The goal of this project was to create a series of animals at rest, using cross-sections to show the many layers of each unique habitat. I wanted each scene to feel like a surreal diorama, using real textures for the environments and animals, but lit in a photo studio environment.
I start off by doing research and gathering a bunch of imagery for each scene and then I create mood boards. This includes images of the animals from different angles and also the different plants and objects I wanted to incorporate in to each scene. I then move in to the sketch phase to get a sense for each scene’s composition and general color scheme. I prefer to use the Procreate app on iPad because its easy to create many iterations of a scene quickly. When I’m happy with sketches, I move in to modeling and composing the objects within the scene. I mostly use C4D and Zbrush for modeling. I then do a quick lighting pass before adding textures and colors to dial in the mood of the scene. I use Octane Renderer in C4D and the live previewer makes it really easy and fun to try out a bunch of different looks without having to wait for the scenes to render out. Then comes shading and texturing and final tweaks to lighting and environment. I typically use 3D Coat for UVing and texturing because of the auto-UV mapping and the ease of hand-painting textures. I also use Photoshop for creating textures as well. After that, I kick out high-res renders from C4D and Octane and then I composite and color correct in Photoshop.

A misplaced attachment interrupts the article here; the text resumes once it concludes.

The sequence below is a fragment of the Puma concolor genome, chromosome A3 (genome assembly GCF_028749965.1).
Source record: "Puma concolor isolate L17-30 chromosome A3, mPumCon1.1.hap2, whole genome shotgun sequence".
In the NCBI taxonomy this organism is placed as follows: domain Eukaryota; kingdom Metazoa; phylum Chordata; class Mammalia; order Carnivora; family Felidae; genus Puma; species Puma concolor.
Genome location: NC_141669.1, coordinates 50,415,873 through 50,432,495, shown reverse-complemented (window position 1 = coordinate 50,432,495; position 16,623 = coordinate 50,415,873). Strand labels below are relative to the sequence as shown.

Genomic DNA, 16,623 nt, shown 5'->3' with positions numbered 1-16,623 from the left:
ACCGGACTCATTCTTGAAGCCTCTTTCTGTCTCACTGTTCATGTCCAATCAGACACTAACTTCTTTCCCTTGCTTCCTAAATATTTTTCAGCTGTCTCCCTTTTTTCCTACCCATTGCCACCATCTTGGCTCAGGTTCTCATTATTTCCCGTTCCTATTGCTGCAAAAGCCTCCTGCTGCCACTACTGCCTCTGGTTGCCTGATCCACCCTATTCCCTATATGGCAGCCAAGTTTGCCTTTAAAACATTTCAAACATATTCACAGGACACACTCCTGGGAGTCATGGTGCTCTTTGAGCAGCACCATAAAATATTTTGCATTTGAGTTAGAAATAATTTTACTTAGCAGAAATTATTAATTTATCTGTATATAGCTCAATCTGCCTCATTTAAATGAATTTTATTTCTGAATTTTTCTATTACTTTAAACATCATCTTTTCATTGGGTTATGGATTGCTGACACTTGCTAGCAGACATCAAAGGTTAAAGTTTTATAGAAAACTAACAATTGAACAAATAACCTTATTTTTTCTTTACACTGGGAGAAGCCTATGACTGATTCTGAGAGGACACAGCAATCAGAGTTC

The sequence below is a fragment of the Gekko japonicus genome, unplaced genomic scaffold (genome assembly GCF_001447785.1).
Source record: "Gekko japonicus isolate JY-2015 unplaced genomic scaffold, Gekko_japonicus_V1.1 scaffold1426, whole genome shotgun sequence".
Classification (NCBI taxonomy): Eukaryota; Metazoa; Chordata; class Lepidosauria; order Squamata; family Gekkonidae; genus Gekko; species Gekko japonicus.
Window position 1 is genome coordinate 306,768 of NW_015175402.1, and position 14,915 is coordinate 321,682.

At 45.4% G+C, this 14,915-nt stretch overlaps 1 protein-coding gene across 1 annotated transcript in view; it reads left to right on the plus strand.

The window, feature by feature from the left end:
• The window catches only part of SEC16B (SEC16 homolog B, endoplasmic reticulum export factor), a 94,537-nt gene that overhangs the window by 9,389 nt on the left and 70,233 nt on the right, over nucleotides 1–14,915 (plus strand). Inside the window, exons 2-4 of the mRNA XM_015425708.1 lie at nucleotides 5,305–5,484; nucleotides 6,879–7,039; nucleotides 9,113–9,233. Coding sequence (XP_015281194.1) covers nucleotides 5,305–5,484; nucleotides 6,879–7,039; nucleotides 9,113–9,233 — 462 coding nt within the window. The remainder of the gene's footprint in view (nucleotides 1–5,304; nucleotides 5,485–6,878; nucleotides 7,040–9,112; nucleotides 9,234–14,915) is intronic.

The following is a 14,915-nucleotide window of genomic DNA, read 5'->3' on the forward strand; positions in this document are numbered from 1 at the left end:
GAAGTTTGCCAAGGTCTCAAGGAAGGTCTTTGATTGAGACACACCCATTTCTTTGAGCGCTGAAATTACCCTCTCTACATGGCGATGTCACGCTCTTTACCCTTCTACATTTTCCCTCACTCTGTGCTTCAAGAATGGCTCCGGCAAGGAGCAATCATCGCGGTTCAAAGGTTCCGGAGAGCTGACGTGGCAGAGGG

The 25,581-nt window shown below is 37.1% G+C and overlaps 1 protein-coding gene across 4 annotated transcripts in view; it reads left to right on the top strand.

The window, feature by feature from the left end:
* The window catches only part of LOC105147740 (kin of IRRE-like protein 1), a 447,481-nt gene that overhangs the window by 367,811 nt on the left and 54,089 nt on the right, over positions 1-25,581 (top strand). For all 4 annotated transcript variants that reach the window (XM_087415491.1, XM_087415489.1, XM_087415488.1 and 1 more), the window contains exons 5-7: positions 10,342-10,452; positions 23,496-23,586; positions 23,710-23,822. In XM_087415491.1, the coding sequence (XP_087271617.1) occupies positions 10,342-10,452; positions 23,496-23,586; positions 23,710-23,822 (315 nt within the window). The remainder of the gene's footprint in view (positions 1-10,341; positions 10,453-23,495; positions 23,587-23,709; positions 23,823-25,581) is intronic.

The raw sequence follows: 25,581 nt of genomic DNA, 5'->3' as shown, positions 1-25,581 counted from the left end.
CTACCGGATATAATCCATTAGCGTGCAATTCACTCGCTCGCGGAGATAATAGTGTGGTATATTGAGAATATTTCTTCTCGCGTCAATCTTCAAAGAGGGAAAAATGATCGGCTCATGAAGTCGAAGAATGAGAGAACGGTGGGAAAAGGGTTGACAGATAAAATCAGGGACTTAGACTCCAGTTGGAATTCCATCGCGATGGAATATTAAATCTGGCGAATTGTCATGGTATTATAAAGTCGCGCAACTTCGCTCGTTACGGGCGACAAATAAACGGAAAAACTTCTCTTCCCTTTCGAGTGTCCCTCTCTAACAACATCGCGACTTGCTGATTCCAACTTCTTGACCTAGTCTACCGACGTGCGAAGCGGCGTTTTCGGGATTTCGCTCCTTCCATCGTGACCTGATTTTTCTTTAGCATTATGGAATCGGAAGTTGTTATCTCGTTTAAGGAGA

I love to take on projects that force me to do something I've never done before because that's when I learn and grow the most. This was the first time I had gone for this level of realism in a project and I struggled alot with learning how to create things like realistic looking hair, sub-surface scattering for things like skin and ice textures, and modeling out realistic looking animals in the first took a lot of time and following modeling tutorials I found online. After I finish projects like this, I always feel like they could be better but I'm always appreciative to how much I've learned along the way and what I can incorporate in to new projects in the future.